Both Horton and Moore speak about the need for their firms to maintain sterling reputations. Adoption of new products, some of which may not be tested very completely, can put that reputation to the test at the same time the building owner is demanding more innovation.

Horton relates the story of a residence his firm designed several years ago, using cementitious board panels as a cladding. Within a couple of years, 180 of the approximately 250 panels developed cracks and needed to be replaced with another material. "Fortunately, we had a very understanding client," says Horton.

But that isn't always the case. For Horton and Moore, the need to have proven and tested building products is essential before they will tackle wildly innovative designs. "A new sustainable product comes out every 30 seconds, it seems," says Moore. "When it comes to innovation, we have to be careful in understanding the personalities of who we are innovating for. The products are out there may have a reputation for being innovative; they also need to be tested because we're putting our reputation on the line. I'm not going to spec a product that will corrode or conflict with any of the building systems that I've designed. The word innovative is scary in one sense that we can't take someone's word that it will work without there being some testing of performance measures."

Because of high winds in Florida where Moore designs, there is a lot of horizontal rain and many rainscreen products don't account for that. "We were looking at a sustainable building coating that needed to be behind a rainscreen system that was fine for vertical dripping, but when it came to horizontal rain, we feared there was not enough testing say to the client we feel confident that the sustainability of your project will be enhanced and your building will be protected by this coating."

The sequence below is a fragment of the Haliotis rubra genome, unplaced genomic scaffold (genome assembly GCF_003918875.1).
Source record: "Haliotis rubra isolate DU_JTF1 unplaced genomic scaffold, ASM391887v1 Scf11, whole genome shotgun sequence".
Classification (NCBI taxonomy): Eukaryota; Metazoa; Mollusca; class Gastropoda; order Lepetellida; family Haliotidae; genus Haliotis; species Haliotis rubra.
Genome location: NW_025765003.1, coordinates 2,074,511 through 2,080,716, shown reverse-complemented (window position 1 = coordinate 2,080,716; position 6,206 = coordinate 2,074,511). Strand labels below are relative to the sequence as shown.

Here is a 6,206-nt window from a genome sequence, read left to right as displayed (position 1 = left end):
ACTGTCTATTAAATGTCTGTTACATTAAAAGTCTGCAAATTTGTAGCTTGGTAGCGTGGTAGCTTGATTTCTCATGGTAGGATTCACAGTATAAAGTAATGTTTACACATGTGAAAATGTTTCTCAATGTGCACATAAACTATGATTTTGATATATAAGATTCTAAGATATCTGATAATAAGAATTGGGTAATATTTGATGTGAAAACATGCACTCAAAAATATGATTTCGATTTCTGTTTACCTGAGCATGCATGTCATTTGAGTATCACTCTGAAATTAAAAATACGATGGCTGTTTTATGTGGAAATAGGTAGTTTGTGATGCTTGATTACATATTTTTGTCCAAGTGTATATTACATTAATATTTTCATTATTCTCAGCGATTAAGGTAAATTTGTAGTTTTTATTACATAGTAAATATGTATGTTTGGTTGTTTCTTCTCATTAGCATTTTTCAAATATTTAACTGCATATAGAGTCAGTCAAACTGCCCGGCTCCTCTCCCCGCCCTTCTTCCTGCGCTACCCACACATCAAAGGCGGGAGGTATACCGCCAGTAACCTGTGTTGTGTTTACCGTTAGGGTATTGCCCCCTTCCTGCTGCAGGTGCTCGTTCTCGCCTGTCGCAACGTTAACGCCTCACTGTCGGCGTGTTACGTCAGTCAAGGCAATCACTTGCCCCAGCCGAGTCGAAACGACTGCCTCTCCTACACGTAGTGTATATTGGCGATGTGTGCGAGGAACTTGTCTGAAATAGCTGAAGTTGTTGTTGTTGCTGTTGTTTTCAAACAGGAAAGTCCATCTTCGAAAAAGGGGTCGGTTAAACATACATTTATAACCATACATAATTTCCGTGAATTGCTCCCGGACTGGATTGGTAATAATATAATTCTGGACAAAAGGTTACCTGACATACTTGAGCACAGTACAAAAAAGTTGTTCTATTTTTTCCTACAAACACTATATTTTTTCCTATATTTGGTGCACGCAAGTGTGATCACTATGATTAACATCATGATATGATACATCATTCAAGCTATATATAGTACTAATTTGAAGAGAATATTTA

Horton agrees and says he worries far more about the product than the details of making the design work. "For us the innovative part is having confidence in the material," he says. "I can do the details as an architect. That's not a problem."

"We love working with products that are not necessarily used every day," adds Moore.

Aesthetic Innovation

Whether a product looks innovative is different than whether it truly is innovative. While metal in building materials has been around for centuries, it still maintains an aesthetic of innovation. Moore identifies the St. Louis arch as an example. It still looks innovative, although the use of the building material is not very innovative any more.

"Every building product has intellectual or political connotations," says Horton. Stucco has a certain feeling in the Mission District of San Francisco. Heavy cedar siding seems to fit into the Western Mountain regions. "Metal has connections of sleek and modern and clean and efficient and a rational material," Horton says. In short, metal lends itself to expressions of innovation, perhaps because it is not a vernacular material that fits in a regional or political sensibility other than a feeling of being a contemporary product.

Metal has long been prized for its ability to reflect light and brighten dark areas. It is also prized by designers for its predictability. Metal develops a patina over time that can be accounted for in the design. Playing with the color and texture of metal is a significant element of the innovative use of the material. Horton has recently used bronze in a residential interior for the softness of the color, making it also a leather texture.

Not only does it reflect light, it is light, and that plays out regularly in contemporary design. Moore describes it by saying you can't hide things with metal. "If you express metal," he says, "it's hard to hide things. Metal can't be what it is not."

That is an honest aesthetic, which innovative designers choose to express and take advantage of. "One of the nice things about working with metal," says Horton, "is that it can solve issues that other materials can't. It can provide for architecture ideas that other materials can't."